Exercise and IBS
Irritable bowel syndrome (IBS) is a very common condition that affects anywhere from ten to fifteen percent of the world’s population. It causes significant discomfort that can lead to lost work and it is also an enormous burden when it comes to costs for the healthcare system. Symptoms of IBS include constipation or diarrhoea and pain in the abdomen, bloating, fatigue and headaches. It affects both men and women.
Reducing IBS SymptomsFinding new treatments is therefore critical to improving IBS outcomes, personally and economically. A recent study has taken us nearer to that goal. Researchers found that IBS could be improved by regular exercise. A broad sample of the population was examined, including adults between the ages of eighteen and sixty-five.
Moderate to Vigorous Regular ExerciseWhile half of the group increased their activity level, the other half kept up with their normal lifestyle. Both of the participant groups still obtained helpful support via regular phone calls with a physiotherapist professional.
The group that increased their exercise level did so at their own pace, but still obtained some support from the physiotherapist. The general advice was to participate in moderate to intense exercise for twenty to thirty minutes, three to five times per week.
Rating IBS Symptoms Before and After the StudyWhen the study started, the participants had to fill out a questionnaire where they were told to rate the various, common IBS symptoms experienced by people with the condition. For instance, they rated abdominal pain and problems such as constipation or diarrhoea. After three months of the study, they had to fill out the same questionnaire, which allowed researchers to assess changes to their symptoms.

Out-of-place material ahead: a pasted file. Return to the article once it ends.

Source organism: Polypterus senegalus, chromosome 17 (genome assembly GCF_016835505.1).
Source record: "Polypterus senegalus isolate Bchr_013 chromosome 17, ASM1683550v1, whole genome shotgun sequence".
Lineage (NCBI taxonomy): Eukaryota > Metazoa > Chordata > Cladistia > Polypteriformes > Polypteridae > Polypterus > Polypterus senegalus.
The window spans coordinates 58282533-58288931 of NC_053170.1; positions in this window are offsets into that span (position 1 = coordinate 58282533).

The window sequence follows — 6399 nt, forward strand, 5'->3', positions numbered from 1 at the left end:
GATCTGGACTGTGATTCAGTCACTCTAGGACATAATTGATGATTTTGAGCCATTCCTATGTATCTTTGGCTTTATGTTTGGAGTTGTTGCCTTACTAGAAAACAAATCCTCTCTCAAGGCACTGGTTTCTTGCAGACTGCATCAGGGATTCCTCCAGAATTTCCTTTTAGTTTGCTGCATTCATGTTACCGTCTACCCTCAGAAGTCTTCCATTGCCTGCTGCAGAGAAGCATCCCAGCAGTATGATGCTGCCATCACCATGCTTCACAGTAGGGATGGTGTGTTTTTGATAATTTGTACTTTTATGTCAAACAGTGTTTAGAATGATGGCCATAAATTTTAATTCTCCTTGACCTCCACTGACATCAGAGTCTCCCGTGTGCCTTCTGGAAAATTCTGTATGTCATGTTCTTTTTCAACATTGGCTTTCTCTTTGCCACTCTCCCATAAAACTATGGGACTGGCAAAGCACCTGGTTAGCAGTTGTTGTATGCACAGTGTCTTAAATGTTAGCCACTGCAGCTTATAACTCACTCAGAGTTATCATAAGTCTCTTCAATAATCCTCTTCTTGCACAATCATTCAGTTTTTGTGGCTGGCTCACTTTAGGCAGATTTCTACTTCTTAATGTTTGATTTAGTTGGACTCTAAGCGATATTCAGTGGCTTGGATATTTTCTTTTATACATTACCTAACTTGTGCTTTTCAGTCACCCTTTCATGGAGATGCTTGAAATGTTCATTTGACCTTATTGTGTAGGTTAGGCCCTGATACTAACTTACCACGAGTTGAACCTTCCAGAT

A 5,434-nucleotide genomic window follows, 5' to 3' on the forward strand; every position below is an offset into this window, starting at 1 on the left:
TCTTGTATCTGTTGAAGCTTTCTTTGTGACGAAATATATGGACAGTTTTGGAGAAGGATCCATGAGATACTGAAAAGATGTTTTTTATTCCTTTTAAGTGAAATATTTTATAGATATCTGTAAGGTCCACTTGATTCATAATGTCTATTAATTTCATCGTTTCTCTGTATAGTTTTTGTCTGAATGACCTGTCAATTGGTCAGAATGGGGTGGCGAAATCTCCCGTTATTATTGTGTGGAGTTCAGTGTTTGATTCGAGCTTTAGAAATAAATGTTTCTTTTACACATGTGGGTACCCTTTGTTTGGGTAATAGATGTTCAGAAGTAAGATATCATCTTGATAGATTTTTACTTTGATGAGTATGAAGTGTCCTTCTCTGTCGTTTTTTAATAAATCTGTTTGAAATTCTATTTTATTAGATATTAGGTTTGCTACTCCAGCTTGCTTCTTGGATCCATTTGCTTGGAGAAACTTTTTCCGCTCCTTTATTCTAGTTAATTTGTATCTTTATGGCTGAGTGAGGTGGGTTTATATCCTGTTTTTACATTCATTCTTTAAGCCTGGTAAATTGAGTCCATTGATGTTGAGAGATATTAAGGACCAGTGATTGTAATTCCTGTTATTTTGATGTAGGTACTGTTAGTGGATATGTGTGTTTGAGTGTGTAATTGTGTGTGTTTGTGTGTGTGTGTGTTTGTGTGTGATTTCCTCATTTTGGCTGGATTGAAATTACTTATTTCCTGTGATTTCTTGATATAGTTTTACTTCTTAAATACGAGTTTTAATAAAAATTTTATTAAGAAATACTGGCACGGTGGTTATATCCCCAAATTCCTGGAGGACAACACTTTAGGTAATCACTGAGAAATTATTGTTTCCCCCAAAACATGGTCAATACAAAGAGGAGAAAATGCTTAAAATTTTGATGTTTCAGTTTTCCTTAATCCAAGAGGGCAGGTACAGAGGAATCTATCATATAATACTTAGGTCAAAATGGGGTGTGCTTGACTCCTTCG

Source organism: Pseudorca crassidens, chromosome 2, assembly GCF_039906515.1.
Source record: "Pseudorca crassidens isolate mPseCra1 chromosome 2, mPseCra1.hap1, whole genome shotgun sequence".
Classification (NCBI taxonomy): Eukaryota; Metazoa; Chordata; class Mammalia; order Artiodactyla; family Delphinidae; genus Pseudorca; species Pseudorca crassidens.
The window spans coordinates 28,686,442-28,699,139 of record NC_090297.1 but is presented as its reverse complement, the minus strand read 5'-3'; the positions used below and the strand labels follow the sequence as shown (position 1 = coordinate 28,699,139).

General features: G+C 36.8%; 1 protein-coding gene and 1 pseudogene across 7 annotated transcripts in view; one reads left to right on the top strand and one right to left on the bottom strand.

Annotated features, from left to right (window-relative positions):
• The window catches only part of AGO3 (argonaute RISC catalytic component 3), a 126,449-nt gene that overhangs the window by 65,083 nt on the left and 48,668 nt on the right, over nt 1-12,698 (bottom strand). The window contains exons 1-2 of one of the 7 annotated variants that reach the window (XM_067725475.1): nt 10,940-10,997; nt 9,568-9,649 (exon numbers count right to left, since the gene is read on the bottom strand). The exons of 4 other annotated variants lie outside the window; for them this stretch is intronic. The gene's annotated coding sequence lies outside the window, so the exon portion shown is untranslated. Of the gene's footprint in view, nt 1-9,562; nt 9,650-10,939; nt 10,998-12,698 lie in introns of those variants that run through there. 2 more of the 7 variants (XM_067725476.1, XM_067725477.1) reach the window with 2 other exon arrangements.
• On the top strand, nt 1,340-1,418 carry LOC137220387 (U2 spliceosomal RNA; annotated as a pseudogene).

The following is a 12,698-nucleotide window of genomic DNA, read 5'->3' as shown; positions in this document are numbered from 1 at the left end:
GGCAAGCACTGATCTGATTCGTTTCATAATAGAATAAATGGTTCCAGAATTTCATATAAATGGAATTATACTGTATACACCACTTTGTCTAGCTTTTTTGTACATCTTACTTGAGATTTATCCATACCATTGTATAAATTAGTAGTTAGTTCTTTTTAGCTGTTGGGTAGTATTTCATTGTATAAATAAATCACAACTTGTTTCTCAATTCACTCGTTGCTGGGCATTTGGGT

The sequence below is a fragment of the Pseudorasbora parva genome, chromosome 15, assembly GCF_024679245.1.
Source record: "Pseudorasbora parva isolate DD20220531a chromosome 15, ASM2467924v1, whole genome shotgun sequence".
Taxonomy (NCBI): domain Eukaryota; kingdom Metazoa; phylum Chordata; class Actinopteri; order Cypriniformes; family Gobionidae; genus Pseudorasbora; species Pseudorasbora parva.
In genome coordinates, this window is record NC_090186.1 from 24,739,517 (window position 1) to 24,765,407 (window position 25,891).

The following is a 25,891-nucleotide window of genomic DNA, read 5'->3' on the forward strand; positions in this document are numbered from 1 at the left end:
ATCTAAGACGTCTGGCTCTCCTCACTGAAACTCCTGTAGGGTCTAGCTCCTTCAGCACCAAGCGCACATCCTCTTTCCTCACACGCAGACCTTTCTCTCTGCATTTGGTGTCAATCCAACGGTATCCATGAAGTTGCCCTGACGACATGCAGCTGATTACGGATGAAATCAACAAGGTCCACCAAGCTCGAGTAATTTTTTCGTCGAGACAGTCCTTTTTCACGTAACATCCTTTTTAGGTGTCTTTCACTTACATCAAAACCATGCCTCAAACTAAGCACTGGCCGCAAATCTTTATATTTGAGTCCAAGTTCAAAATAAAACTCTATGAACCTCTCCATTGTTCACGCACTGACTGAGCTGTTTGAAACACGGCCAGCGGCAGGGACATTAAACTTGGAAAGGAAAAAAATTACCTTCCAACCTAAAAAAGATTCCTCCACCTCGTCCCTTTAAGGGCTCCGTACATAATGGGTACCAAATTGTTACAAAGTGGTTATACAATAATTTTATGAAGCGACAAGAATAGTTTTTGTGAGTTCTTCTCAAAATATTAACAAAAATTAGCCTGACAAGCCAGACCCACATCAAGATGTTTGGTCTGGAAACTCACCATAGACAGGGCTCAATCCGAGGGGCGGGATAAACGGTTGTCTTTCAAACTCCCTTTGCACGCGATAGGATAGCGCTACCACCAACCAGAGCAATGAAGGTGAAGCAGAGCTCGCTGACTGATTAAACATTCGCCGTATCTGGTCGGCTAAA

Significant Improvement in Common IBS SymptomsIt was found that the group of participants who changed their lifestyle by adding in more exercise had a major improvement in IBS symptoms. In fact, they had such a significant improvement that they experienced a reduction of symptoms on average by fifty-one points. This contrasted to the group who didn’t change their lifestyle and showed on average a decrease in symptoms by a mere five points.
Not only that, but the group who did not make changes to their lifestyle actually showed worse symptoms in nearly a quarter of the cases. In comparison, for the more active group who were exercising regularly, just under ten percent showed a worsening of the common IBS symptoms.